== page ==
Gov. Polis pardons Ingrid Encalada Latorre, who has been living in and out of sanctuary in Colorado

She has been living in sanctuary in Boulder, where she plans on staying for the time being.
4 min. read
Ingrid Encalada Latorre holds her son, Anibal, during a press conference announcing that a judge has denied her the chance to re-try a felony charge, Aug. 31, 2017. (Kevin J. Beaty/Denverite)

Gov. Jared Polis on Monday announced he has pardoned undocumented immigrant Ingrid Encalada Latorre, a Peruvian woman who had fought deportation and has spent the last two years in sanctuary, from felony charges related to a stolen Social Security number that she had purchased to work in the country. Losing those charges was a prerequisite for her to re-open her immigration case and ask an immigration judge to de-prioritize her deportation order.

"Well of course, I am very happy. I am here busy with my kids right now," she told Denverite in Spanish on Monday afternoon.

Hours later, she got a chance to say a bit more inside the Unitarian Universalist Church of Boulder, where she was greeted by a full house of supporters. Latorre has been living in sanctuary there for the last several months, according to the Daily Camera.

Ingrid Encalada Latorre looks on during a press conference on Monday, Dec. 23, at the Unitarian Universalist Church of Boulder. (Esteban L. Hernandez/Denverite)

Latorre will be staying at the church for the time being as she explores permanent residency options. She said she's not sure how much longer she will stay there, though she said she knows she can return home at any time.

She thanked the governor and her supporters around Colorado.

"I know my life is going to change now," Latorre said in English.

"Now I can return home and be with my family," she continued in Spanish, holding back tears. "It's what I wished for so many months and years, for the doors to open for me, because everything had been blocked. This is a great surprise, today, to receive this pardon."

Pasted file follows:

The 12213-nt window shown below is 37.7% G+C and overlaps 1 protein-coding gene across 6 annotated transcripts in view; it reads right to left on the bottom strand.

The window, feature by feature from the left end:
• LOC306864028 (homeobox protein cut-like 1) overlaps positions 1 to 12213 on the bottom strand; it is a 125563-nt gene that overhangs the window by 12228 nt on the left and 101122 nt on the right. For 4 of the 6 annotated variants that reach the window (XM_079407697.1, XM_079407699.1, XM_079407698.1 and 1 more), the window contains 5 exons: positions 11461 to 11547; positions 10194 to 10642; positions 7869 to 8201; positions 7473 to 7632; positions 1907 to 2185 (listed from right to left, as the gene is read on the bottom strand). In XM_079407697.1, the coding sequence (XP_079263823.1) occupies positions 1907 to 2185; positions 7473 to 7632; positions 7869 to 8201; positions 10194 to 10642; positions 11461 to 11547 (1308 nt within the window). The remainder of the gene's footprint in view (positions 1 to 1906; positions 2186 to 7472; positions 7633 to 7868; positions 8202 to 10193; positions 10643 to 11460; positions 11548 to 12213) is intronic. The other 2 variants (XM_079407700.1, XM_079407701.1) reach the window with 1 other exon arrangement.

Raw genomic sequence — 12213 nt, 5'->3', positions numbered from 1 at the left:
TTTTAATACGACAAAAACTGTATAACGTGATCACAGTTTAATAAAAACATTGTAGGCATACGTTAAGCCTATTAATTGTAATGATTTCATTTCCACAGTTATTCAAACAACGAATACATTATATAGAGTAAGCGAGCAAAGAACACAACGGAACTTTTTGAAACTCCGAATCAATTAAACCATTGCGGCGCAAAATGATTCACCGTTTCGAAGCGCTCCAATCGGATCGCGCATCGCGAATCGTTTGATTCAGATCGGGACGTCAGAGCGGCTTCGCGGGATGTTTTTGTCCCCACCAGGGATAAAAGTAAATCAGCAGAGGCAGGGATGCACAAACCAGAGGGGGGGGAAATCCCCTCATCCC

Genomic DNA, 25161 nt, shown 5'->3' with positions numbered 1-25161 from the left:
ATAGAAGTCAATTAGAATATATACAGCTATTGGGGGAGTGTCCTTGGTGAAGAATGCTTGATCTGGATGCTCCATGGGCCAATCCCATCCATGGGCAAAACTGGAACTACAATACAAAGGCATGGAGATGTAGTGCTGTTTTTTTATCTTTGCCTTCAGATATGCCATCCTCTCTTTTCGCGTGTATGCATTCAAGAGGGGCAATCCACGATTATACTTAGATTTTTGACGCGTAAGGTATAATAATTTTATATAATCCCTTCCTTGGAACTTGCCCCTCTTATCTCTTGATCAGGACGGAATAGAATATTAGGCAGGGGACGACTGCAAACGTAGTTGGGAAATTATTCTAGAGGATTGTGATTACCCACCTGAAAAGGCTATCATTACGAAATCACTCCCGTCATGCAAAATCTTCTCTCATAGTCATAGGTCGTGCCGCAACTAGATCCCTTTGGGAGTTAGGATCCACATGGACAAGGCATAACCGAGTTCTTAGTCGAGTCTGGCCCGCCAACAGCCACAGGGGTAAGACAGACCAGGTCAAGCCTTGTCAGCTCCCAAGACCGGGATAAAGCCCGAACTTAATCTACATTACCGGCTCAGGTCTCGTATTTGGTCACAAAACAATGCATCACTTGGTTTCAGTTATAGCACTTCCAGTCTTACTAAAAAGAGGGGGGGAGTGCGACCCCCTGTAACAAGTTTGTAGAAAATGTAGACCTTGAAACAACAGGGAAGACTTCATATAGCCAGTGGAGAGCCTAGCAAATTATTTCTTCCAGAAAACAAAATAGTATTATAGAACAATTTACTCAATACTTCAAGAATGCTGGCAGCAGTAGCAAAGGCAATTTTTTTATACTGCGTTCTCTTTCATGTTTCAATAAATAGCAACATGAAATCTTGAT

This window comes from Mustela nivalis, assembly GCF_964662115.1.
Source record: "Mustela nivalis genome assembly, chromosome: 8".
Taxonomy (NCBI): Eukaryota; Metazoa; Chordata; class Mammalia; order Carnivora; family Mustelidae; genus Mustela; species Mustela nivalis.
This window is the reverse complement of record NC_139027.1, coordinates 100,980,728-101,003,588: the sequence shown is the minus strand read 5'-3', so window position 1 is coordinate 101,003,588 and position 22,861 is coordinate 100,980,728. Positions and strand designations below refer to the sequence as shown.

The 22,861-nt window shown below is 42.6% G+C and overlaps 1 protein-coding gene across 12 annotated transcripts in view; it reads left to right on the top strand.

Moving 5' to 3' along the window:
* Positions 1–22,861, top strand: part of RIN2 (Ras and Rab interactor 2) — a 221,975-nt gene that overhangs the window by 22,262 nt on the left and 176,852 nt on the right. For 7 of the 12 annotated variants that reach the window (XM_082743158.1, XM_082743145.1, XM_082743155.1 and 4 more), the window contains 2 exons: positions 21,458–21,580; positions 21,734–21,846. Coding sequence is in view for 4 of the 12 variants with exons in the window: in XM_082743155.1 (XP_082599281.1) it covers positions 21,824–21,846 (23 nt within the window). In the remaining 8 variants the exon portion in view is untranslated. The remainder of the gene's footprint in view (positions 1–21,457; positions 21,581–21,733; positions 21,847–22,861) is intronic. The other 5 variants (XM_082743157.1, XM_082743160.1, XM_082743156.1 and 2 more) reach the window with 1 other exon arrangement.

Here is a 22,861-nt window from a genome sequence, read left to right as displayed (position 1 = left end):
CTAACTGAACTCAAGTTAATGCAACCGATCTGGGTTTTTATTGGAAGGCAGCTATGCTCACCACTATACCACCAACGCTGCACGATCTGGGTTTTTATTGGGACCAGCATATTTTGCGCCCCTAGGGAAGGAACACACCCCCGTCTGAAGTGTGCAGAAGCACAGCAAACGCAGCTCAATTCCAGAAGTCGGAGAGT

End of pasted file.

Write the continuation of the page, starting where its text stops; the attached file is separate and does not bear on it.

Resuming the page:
Latorre said her federal immigration case remains open and her attorneys will make an appeal.

She was among five people pardoned by Polis; three additional people received commutations. Latorre was denied a pardon by former Gov. John Hickenlooper as he finished his term in 2017.

"Clemencies are a tremendous responsibility given to a governor that can change a person's life," Polis said in a statement. "These decisions were not taken lightly and were made after careful consideration of each individual case. These are people looking for a second chance and the opportunity to move beyond the mistakes from their past. They have taken important steps to turn their lives around and shown remorse for their actions."

Latorre had a prior felony identify theft conviction in Jefferson County in 2010. In his pardon letter to Latorre, Polis wrote he was granting Latorre's request because she showed a commitment "to moving past your conviction and starting out anew while taking with you lessons you have learned throughout your life."

He noted Latorre has completed probation, paid restitution and back taxes, and is now working to educate others.

Supporters of Ingrid Encalada Latorre seated during a press conference on Monday, Dec. 23, at the Unitarian Universalist Church of Boulder. (Esteban L. Hernandez/Denverite)

Latorre came to the United States when she was 17 and now has three children. Polis said in his pardon letter that, while he does not have the authority to affect her citizenship status, he hopes the pardon won't stand in her way toward gaining lawful residency.

Interim Minister Rev. Eric Posa said Latorre is welcome to stay at the church for as much time as she needs.

"This does not mark the end of her time residing with us in sanctuary," Posa said. "We are honored to continue to welcome Ingrid and her family."

Latorre was joined on the church's lectern by one of her children, Bryant. Like his mother, he took a second to share a message to the governor.

"Thank you, Governor Polis," he said, prompting applause.

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